Years built: 2009 to 2014
Bodystyles: Five-door hatchback
What is it?
We’re talking about the second-generation Insight, here. Way back in 1997, Honda actually beat Toyota by a few months to get the first ever commercially available hybrid car on sale. Sadly, that was the original Insight which, while it was certainly technically advanced and hugely frugal, was also only available as a two-door, two-seat coupe. Toyota’s more sensible four-door saloon Prius came in and wiped the sales floor with it. So, in 2009, the second-generation Insight was introduced as an attempt to catch up with the Prius. Low-slung and tear-drop shaped, the Insight certainly copied some of the Toyota’s style, but undercut it for price at the time, and used an even-more efficient 1.3-litre IMA (Integrated Motor Assist) hybrid powertrain. Given all of the concerns over diesel emissions, and global warming, right now, it could make a very canny buy.
Which one should I buy?
There was really only one model of Insight, although it came in a couple of different trim levels. Basic ES models came with ABS brakes, alloy wheels, steering wheel audio controls, climate control, heated electric mirrors, cruise control, heated seats, and parking sensors (just as well as that sharply-raked rear screen didn’t give the best rear visibility.)
Smaller than the benchmark Toyota Prius, the Insight was sort of between a Jazz and a Civic in terms of size, but actually there’s a reasonable amount of room inside, and aside from a slightly narrow front cabin, it’s pretty comfortable to drive. It’s also rather more engaging to drive than a Prius, with the sort of sharp, enjoyable steering at which Honda is so good.
Of course, that wasn’t the point — saving money on fuel and Co2-based tax was, and here the Insight scored reasonably, if not exceptionally, well. Claimed average fuel economy was 68.9mpg, or 4.1-litres per 100km, and its Co2 emissions were rated at 96g/km. These were excellent figures when the Insight was introduced in 2009, but they were soon eclipsed by some rivals, even some small diesel cars, so perhaps that’s why the Insight never sold too strongly in Ireland. Its part-electric powertrain means it makes rather more sense now, though, as diesel and even petrol-engine bans are being spoken of openly by Irish politicians.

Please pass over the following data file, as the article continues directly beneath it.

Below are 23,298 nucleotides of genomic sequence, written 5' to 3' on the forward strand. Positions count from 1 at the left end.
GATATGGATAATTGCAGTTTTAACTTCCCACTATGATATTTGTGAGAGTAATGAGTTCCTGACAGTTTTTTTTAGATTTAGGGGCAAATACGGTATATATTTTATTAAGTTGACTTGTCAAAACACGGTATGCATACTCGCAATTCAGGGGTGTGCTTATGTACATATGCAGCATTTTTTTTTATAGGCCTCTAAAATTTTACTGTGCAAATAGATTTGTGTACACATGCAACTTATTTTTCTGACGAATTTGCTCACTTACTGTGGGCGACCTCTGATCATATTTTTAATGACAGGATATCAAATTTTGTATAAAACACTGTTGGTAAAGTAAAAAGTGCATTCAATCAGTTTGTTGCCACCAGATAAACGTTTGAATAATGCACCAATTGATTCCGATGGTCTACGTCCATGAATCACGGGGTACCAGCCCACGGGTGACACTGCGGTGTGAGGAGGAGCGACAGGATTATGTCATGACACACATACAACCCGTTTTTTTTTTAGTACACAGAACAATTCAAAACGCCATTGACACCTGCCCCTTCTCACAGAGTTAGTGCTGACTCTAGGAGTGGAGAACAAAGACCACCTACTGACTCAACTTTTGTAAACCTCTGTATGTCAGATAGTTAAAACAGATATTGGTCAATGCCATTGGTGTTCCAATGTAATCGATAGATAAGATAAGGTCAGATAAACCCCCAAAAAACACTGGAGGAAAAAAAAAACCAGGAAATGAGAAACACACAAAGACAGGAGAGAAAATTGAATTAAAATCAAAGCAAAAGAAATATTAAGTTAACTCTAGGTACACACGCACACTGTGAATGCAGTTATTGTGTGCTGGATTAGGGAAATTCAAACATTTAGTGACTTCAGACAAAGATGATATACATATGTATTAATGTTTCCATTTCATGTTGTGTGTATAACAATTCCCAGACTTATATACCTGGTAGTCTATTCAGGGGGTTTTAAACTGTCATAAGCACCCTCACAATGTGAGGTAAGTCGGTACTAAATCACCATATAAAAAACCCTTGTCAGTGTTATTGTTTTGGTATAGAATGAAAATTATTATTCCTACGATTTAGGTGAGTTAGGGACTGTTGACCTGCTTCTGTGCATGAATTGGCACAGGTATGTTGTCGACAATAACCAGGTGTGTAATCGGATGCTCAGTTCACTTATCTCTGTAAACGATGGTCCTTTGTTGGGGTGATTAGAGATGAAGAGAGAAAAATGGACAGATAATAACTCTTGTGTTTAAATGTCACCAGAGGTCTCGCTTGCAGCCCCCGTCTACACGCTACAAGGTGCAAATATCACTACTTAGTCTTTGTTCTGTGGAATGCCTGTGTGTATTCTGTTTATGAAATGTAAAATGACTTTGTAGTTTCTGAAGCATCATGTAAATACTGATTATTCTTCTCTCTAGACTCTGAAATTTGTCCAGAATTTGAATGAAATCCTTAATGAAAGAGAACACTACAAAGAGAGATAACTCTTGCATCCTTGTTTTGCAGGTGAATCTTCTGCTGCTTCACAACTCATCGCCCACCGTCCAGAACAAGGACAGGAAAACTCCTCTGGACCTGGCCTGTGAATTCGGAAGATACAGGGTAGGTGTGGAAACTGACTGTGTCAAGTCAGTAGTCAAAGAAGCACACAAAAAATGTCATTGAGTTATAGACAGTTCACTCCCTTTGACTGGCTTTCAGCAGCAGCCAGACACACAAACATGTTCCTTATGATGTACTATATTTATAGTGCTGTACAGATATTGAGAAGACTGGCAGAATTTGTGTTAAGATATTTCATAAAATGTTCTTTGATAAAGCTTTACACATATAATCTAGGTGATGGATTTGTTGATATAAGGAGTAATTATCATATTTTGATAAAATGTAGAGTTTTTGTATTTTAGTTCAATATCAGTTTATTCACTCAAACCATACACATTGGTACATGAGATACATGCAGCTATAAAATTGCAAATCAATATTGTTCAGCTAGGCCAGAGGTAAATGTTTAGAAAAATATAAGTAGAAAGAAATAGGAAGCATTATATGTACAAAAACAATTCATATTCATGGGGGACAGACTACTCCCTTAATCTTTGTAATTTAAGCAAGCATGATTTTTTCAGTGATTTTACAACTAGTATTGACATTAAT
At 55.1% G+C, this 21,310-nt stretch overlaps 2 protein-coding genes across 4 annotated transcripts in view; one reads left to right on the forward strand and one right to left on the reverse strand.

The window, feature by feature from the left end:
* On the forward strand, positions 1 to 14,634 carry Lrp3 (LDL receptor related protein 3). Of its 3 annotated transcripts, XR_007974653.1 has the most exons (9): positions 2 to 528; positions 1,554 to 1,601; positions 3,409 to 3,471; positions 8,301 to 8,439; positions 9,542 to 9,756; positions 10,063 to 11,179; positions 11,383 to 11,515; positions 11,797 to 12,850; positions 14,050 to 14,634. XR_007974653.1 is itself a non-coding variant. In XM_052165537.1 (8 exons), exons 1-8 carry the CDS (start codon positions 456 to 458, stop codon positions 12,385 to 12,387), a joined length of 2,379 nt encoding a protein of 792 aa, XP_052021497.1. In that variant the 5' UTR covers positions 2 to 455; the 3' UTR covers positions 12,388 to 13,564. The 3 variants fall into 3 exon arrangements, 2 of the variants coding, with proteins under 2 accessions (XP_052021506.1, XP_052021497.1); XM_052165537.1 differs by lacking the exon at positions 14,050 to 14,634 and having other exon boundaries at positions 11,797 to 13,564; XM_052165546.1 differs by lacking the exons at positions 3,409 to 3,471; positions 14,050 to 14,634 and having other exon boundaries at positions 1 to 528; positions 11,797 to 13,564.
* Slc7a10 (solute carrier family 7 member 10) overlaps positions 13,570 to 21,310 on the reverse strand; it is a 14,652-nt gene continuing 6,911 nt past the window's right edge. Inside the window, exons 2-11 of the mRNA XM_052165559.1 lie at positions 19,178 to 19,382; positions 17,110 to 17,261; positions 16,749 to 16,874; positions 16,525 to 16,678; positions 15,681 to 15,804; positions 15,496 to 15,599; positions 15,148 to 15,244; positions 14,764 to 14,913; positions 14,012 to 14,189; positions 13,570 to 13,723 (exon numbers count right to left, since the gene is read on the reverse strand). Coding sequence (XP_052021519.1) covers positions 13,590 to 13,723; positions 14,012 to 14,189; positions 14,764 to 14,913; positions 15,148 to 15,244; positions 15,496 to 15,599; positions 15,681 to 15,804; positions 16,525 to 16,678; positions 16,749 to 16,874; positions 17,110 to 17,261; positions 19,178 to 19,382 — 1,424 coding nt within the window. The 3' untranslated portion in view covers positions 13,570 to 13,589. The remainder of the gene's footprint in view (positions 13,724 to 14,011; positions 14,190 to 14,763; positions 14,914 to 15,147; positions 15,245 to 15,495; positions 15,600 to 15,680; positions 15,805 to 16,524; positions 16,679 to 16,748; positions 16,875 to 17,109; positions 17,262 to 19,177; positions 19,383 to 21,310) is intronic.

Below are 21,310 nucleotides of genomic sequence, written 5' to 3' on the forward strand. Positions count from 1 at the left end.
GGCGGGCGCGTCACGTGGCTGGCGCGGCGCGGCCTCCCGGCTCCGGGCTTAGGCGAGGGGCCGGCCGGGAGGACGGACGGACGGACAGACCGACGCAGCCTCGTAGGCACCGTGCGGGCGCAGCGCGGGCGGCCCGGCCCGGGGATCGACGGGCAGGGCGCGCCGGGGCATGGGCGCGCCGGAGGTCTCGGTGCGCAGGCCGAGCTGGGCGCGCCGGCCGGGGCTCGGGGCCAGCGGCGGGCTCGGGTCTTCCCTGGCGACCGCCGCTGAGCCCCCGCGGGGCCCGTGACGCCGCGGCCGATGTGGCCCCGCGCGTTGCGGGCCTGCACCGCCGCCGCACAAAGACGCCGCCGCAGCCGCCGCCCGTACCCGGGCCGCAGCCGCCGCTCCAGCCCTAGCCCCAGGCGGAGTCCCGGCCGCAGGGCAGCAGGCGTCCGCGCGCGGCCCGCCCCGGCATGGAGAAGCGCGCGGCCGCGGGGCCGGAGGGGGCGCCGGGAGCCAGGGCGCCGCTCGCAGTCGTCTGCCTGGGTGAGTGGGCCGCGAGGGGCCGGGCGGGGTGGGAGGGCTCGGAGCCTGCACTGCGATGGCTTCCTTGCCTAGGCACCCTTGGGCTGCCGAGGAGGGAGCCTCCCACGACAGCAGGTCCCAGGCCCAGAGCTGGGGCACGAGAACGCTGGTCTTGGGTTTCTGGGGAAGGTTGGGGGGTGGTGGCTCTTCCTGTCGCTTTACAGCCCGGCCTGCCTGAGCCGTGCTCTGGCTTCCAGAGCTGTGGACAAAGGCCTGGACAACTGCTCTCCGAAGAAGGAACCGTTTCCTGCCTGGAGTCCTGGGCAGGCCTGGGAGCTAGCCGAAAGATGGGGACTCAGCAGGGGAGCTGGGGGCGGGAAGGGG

The Insight even had an in-car ‘game’ — as you drove, the outline of a small tree would appear in the dashboard. Drive really economically, and it would add little branches and leaves to the image, until at the end of your journey, if you’d been super-economical, a whole tree would be your little visual reward. It sounds corny, but it actually did work — encouraging you to drive with a lighter right foot.
How much should I spend? Insights really hold onto their value, and you’ll still have to find as much as €18-19,000 for the last of the 151-registered models. A more reasonable €12,000 or so will get you a 2012-2013 car though.
Here’s one we found:
2013 Honda Insight Hybrid ES , one owner, 69,000km, €12,950 from a Honda main dealer.
What goes wrong?
Almost nothing – this is a Honda after all. Actually, rather ironically, one of the common fault areas is the fuel filler flap. The release spring can corrode and snap, leaving the flap locked shut. At 68mpg it might take you a while to notice this, so make sure you check for it on the test drive.
Check the bonnet, doors, and windscreen pillars for any corrosion or surface rust — Insights can let their metalwork go at these points. Check too that it’s had its major service at 120,000km (if the mileage is high enough) as it’s a big one, and costs a lot. You also need to make sure that only specialist Honda hybrid oil has been used at service time as normal, thicker oils can damage some of the delicate components.
Check the front tyres for premature wear, and listen for clunking noises from the rear suspension which means the dampers are on the way out. Also check that the car accelerates smoothly — the CVT transmission can be troublesome if servicing has been skimped on.
If you’re not keen on the Insight’s styling, or just need something with a bit more space, then remember that the slightly larger Civic could be had, in saloon form, with the Insight’s hybrid power-train. It’s a little more thirsty and has slightly higher Co2 figures, but it’s a good alternative hybrid option.
And when you’ve found your perfect Honda Insight don’t forget to get it history checked by motorcheck.ie here.